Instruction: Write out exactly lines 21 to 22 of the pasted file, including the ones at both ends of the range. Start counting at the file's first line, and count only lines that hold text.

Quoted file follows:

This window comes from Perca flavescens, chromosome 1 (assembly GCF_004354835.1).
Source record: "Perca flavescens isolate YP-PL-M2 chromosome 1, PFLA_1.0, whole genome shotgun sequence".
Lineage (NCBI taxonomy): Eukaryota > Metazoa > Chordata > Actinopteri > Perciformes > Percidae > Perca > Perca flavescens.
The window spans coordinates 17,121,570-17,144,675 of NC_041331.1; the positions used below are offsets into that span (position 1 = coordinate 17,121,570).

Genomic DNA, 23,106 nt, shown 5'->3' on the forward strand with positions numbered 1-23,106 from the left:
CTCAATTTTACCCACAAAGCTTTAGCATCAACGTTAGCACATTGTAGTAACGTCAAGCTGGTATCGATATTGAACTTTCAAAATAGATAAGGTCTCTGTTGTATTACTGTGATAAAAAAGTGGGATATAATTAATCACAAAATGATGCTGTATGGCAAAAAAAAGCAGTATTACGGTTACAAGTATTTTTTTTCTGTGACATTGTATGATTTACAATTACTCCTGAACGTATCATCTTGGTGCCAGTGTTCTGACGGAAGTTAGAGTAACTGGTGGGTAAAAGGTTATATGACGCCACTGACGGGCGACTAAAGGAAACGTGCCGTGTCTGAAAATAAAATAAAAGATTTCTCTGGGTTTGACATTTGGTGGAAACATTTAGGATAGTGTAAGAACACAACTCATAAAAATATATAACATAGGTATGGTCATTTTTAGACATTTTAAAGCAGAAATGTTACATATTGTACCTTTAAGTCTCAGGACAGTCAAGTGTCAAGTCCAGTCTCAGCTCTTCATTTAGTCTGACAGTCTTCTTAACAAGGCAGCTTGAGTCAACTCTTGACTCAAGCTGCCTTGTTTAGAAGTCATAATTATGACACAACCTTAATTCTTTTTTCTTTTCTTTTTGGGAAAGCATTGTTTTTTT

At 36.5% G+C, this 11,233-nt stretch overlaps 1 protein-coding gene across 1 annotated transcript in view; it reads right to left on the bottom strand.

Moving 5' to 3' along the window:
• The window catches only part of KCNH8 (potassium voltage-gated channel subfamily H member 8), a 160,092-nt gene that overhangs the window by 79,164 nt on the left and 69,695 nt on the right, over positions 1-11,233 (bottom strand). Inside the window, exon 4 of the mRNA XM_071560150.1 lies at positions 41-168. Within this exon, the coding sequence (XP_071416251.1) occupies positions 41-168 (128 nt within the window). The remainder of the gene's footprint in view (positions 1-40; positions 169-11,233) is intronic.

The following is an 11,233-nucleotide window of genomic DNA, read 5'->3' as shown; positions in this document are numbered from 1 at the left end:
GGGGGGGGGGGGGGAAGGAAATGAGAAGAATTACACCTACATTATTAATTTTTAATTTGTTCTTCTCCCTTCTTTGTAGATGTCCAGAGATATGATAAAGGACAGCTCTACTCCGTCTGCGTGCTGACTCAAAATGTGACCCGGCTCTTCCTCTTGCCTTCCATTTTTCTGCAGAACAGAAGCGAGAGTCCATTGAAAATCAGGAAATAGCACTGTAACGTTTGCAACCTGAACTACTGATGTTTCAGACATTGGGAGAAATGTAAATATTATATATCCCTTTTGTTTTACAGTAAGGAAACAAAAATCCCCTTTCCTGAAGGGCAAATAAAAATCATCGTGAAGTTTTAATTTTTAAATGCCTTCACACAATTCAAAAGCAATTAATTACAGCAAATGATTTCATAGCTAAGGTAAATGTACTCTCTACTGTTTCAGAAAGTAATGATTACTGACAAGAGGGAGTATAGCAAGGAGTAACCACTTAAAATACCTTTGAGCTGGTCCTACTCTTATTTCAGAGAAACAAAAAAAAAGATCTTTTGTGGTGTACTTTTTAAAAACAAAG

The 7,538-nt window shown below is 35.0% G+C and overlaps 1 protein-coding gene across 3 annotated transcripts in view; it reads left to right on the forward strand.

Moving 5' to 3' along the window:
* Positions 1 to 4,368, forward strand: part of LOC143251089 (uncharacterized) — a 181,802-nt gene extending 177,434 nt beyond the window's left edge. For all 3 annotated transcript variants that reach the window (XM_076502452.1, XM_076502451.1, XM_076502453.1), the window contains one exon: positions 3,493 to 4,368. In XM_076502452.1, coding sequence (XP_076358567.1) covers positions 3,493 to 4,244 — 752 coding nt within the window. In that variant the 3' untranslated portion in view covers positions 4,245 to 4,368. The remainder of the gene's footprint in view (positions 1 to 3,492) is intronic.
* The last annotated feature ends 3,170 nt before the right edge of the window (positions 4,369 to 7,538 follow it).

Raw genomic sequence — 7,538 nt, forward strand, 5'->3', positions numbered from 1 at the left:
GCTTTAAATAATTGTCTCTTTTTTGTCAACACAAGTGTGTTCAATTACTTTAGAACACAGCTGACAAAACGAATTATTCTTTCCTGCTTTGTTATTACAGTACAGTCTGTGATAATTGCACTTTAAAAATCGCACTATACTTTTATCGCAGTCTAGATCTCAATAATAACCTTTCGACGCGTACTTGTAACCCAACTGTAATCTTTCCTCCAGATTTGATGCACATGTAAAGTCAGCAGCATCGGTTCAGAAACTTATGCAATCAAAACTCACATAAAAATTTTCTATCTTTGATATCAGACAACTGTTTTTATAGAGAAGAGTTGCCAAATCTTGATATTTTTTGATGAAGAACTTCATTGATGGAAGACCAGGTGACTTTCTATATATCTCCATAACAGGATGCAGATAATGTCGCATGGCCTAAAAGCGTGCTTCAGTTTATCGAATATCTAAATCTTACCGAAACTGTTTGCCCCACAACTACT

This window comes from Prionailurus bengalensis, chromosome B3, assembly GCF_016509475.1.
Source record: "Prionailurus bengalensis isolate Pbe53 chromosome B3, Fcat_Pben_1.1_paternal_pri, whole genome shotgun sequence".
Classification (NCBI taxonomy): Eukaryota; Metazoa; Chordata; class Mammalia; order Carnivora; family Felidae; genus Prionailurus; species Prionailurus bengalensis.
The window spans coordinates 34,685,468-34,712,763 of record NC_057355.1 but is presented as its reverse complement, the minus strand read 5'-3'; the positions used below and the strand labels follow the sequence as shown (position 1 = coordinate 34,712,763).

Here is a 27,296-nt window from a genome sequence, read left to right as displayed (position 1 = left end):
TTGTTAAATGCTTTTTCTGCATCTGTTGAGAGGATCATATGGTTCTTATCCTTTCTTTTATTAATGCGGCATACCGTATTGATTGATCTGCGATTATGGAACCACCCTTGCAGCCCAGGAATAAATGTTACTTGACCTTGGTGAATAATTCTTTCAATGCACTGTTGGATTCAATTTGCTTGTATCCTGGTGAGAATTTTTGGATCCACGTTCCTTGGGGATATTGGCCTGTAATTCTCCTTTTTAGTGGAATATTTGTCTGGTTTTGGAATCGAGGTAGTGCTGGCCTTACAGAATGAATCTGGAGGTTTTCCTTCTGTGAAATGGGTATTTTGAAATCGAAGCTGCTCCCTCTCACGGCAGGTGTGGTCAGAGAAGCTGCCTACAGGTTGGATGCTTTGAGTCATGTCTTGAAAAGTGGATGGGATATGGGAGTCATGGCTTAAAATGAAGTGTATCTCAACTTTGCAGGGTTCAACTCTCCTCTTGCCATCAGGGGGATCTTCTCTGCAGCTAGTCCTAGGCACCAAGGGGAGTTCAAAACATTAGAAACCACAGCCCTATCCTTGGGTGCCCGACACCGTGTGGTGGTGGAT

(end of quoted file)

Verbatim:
The window spans coordinates 34,685,468-34,712,763 of record NC_057355.1 but is presented as its reverse complement, the minus strand read 5'-3'; the positions used below and the strand labels follow the sequence as shown (position 1 = coordinate 34,712,763).

Here is a 27,296-nt window from a genome sequence, read left to right as displayed (position 1 = left end):